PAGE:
Is Secondary Cytoreduction in Recurrent Ovarian Cancer Necessary?

MedMaven

by Dr. C.H. Weaver M.D. 6/2020

Management of recurrent ovarian cancer has often included secondary cytoreduction whereby patients who are usually platinum sensitive with few metastatic lesions are taken back to the operating room to remove any visible cancer. (1)

The results of two clinical trials directly evaluating secondary cytoreduction have been published in 2020 and unfortunately had conflicting results. The GOG-213 trial found no improvement in overall survival when platinum sensitive patients were treated with secondary cytoreduction versus or no additional surgery.

Final results from the second trial DESKTOP III were reported at the American Society of Clinical Oncology 2020 Virtual Meeting. (3) This trial was the culmination of two other trials that first defined the optimal patients to receive secondary cytoreduction and used a previously developed AGO (Arbeitsgemeinschaft Gynaekologische Onkologie) predictive score to better identify patients. (4,5) The AGO score helps predict those who benefit most from secondary cytoreductive surgery.

In DESKTOP III 407 patients with epithelial ovarian cancer who had their first relapse after a platinum-free interval of at least 6 months, and a positive AGO score were randomly assigned to treatment with either chemotherapy alone or secondary cytoreductive surgery followed by chemotherapy. The study found that in addition to delaying cancer recurrence the average overall survival duration was improved to 53.7 months with secondary cytoreduction compared to 46 months for those treated with chemotherapy without surgery.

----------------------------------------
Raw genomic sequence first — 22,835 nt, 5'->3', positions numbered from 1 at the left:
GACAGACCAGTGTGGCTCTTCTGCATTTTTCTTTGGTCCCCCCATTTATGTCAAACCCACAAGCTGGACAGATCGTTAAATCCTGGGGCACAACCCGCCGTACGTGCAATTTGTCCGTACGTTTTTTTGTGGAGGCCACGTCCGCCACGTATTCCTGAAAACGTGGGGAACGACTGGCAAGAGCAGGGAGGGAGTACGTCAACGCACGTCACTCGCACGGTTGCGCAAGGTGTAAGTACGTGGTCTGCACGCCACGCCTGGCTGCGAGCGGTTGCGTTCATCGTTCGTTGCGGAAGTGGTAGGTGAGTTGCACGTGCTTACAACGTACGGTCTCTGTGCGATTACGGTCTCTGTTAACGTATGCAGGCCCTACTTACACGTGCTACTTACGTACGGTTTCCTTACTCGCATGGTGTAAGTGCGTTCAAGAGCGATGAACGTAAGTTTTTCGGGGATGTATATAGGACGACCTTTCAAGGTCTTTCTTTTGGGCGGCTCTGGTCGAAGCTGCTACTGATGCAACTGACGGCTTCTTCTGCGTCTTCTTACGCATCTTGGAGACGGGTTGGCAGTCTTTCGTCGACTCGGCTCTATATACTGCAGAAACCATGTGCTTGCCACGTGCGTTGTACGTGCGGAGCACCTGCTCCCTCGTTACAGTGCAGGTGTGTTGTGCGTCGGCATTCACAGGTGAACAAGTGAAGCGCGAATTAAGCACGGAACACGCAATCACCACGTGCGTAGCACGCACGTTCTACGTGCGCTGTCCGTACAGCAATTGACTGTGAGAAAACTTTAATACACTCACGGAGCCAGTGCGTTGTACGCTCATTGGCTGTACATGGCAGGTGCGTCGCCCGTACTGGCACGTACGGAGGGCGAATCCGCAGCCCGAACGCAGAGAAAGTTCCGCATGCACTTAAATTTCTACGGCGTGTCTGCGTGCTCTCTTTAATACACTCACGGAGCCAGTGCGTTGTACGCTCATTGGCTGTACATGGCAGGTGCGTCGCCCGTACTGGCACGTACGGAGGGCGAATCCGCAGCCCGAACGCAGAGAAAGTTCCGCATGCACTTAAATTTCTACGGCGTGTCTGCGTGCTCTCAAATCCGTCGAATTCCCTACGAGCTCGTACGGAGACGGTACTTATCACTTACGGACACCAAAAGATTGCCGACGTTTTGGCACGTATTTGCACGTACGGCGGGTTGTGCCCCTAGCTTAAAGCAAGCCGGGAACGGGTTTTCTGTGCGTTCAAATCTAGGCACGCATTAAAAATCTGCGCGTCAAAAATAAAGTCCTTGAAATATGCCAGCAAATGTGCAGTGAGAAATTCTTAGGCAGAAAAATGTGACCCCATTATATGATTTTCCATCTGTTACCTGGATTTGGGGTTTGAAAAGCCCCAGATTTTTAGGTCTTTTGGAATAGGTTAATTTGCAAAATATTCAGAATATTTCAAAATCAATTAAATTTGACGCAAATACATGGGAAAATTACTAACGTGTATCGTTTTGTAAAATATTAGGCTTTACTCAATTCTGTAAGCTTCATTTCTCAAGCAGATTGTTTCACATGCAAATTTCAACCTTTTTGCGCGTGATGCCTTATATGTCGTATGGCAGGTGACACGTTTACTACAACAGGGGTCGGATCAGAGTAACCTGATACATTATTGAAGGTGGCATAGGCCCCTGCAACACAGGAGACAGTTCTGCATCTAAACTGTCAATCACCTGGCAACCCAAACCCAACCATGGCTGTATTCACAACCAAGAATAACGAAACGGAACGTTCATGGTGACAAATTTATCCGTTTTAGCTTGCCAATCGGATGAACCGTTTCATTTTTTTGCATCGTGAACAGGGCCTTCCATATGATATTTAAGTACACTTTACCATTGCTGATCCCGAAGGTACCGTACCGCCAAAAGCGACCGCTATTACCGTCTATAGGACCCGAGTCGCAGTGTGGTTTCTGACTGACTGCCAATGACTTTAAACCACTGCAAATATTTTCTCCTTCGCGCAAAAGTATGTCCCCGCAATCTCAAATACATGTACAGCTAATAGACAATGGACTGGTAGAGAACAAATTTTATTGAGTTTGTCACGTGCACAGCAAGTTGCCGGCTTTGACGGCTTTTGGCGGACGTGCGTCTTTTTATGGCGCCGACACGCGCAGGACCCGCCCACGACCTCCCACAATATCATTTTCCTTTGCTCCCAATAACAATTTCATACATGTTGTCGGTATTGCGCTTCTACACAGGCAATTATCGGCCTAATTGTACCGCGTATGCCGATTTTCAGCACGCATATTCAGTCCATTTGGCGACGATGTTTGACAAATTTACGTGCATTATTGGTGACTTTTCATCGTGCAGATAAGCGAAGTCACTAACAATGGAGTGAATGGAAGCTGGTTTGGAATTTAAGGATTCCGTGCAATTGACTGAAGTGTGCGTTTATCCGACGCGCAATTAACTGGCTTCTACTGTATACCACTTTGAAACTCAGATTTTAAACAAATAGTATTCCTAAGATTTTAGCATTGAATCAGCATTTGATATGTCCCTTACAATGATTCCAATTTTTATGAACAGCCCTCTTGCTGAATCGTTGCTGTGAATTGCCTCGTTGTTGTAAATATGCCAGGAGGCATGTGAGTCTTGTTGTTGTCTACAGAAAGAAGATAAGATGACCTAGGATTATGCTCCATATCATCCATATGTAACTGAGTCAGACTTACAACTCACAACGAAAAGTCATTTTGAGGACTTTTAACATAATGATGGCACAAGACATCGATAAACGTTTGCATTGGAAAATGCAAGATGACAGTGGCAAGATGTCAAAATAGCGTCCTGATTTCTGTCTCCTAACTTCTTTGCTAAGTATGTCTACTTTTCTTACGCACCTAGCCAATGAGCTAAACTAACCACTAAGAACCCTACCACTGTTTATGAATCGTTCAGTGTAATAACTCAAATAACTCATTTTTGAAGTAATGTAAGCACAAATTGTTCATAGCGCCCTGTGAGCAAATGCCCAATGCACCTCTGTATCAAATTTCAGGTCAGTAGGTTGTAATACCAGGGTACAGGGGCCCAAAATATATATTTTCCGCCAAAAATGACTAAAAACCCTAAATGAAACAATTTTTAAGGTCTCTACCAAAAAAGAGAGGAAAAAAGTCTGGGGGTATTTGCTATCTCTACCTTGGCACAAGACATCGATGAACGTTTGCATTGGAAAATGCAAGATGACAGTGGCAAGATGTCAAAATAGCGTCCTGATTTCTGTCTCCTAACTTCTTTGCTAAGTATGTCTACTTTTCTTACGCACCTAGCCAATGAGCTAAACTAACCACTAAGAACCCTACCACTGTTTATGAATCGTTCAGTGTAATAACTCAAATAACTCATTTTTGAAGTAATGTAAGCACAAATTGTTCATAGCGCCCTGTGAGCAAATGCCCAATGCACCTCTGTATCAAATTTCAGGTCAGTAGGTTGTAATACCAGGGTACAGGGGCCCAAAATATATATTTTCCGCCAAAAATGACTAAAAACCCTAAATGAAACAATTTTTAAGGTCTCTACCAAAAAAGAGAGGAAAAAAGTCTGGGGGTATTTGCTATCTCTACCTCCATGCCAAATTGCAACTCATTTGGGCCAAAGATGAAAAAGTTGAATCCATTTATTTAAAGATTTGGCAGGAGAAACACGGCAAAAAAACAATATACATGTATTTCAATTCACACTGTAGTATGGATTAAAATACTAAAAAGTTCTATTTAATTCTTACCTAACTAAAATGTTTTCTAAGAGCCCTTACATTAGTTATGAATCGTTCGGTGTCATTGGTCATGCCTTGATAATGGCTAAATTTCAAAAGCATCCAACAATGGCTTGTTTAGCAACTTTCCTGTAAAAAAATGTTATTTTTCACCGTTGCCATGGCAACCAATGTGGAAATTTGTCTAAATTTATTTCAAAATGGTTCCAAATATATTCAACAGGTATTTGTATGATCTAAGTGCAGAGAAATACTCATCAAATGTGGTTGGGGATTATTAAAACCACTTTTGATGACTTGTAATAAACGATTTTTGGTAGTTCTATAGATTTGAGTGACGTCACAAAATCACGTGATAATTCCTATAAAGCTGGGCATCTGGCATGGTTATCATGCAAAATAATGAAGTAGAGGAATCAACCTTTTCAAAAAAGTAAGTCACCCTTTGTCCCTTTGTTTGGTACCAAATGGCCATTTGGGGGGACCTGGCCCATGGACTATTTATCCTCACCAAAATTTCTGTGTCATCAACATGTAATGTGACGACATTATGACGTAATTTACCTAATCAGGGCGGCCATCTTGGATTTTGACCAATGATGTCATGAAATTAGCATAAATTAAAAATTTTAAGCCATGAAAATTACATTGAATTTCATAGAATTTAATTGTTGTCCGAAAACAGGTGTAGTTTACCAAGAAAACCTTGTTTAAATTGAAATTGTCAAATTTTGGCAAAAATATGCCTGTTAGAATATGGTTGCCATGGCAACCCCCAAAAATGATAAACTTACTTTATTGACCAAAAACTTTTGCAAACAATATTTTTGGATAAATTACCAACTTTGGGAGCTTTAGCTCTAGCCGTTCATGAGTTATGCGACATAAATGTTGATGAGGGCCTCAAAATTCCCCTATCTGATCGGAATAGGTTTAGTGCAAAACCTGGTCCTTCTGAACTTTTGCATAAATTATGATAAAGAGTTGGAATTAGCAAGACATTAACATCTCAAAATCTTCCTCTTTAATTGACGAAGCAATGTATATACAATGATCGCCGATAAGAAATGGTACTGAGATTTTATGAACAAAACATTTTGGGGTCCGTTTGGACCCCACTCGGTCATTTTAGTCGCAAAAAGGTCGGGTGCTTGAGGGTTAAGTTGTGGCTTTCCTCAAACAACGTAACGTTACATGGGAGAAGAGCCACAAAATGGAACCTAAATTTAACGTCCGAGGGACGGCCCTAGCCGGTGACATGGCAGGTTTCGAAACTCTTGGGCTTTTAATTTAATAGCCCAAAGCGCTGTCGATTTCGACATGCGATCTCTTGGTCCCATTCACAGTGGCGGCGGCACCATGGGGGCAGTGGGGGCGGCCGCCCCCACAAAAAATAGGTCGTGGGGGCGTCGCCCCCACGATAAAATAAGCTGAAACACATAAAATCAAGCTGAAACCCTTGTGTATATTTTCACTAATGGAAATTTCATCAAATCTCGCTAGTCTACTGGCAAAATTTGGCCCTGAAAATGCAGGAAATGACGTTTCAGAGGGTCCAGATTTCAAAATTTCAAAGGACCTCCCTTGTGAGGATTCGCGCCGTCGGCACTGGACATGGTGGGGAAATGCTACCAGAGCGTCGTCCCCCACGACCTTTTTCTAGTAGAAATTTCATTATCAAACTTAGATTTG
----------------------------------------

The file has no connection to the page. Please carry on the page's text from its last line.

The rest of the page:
DESKTOP III appears to suggest that aggressive surgery in certain patients can improve overall survival compared to treatment with chemotherapy alone. Patients that benefit the most are those in good condition pre-surgery who had complete resection of cancer during 1st line therapy and little ascites. Patients considering secondary cytoreduction should carefully consider whether they are a good candidate for additional surgery in discussion with their treating physician.

References:

  1. Margul D, Coleman RL, Herzog TJ; The Current Status of Secondary Cytoreduction in Ovarian Cancer: A Systematic Review; Clinical Advances in Hematology & OncologyJune 2020 - Volume 18, Issue 6
  2. Coleman RL, Spirtos NM, Enserro D, Herzog TJ, Sabbatini P, Armstrong DK, Kim JW, Park SY, Kim BG, Nam JH, Fujiwara K, Walker JL, Casey AC, Alvarez Secord A, Rubin S, Chan JK, DiSilvestro P, Davidson SA, Cohn DE, Tewari KS, Basen-Engquist K, Huang HQ, Brady MF, Mannel RS. N Engl J Med. 2019 Nov 14;381(20):1929-1939. doi: 10.1056/NEJMoa1902626.
  3. Bois AD, Vergote I, Ferron G, et al. Randomized controlled phase III study evaluating the impact of secondary cytoreductive surgery in recurrent ovarian cancer: AGO DESKTOP III/ENGOT ov20. Journal of Clinical Oncology. 2020 ASCO Abstracts.
  4. Harter P, du Bois A, Hahmann M, et al. Surgery in recurrent ovarian cancer: the Arbeitsgemeinschaft Gynaekologische Onkologie (AGO) DESKTOP OVAR trial. Ann Surg Oncol. 2006;13(12):1702-1710.
  5. Harter P, Sehouli J, Reuss A, et al. Prospective validation study of a predictive score for operability of recurrent ovarian cancer: the Multicenter Intergroup Study DESKTOP II. A project of the AGO Kommission OVAR, AGO Study Group, NOGGO, AGO-Austria, and MITO. Int J Gynecol Cancer. 2011;21(2):289-295.
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